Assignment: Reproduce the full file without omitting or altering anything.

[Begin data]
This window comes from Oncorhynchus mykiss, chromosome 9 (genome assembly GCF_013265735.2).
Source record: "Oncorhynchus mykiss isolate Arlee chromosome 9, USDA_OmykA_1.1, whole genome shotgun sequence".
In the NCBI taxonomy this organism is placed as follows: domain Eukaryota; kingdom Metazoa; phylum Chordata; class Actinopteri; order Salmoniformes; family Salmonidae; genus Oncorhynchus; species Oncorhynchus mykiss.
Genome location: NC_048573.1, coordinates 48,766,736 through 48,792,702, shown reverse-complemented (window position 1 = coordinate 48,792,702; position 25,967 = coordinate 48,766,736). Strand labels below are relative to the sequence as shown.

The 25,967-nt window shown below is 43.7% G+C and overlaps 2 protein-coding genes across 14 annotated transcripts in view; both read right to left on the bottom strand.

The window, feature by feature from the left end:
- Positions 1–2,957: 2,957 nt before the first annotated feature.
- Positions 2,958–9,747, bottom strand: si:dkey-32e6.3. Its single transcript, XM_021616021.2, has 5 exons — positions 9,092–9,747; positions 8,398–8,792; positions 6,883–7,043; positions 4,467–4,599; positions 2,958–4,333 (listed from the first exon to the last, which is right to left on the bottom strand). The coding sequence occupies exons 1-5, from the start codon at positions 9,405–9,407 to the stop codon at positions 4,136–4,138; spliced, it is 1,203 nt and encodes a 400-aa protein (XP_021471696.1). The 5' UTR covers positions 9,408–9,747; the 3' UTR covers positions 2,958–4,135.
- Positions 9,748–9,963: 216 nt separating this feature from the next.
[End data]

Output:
This window comes from Oncorhynchus mykiss, chromosome 9 (genome assembly GCF_013265735.2).
Source record: "Oncorhynchus mykiss isolate Arlee chromosome 9, USDA_OmykA_1.1, whole genome shotgun sequence".
In the NCBI taxonomy this organism is placed as follows: domain Eukaryota; kingdom Metazoa; phylum Chordata; class Actinopteri; order Salmoniformes; family Salmonidae; genus Oncorhynchus; species Oncorhynchus mykiss.
Genome location: NC_048573.1, coordinates 48,766,736 through 48,792,702, shown reverse-complemented (window position 1 = coordinate 48,792,702; position 25,967 = coordinate 48,766,736). Strand labels below are relative to the sequence as shown.

The 25,967-nt window shown below is 43.7% G+C and overlaps 2 protein-coding genes across 14 annotated transcripts in view; both read right to left on the bottom strand.

The window, feature by feature from the left end:
- Positions 1–2,957: 2,957 nt before the first annotated feature.
- Positions 2,958–9,747, bottom strand: si:dkey-32e6.3. Its single transcript, XM_021616021.2, has 5 exons — positions 9,092–9,747; positions 8,398–8,792; positions 6,883–7,043; positions 4,467–4,599; positions 2,958–4,333 (listed from the first exon to the last, which is right to left on the bottom strand). The coding sequence occupies exons 1-5, from the start codon at positions 9,405–9,407 to the stop codon at positions 4,136–4,138; spliced, it is 1,203 nt and encodes a 400-aa protein (XP_021471696.1). The 5' UTR covers positions 9,408–9,747; the 3' UTR covers positions 2,958–4,135.
- Positions 9,748–9,963: 216 nt separating this feature from the next.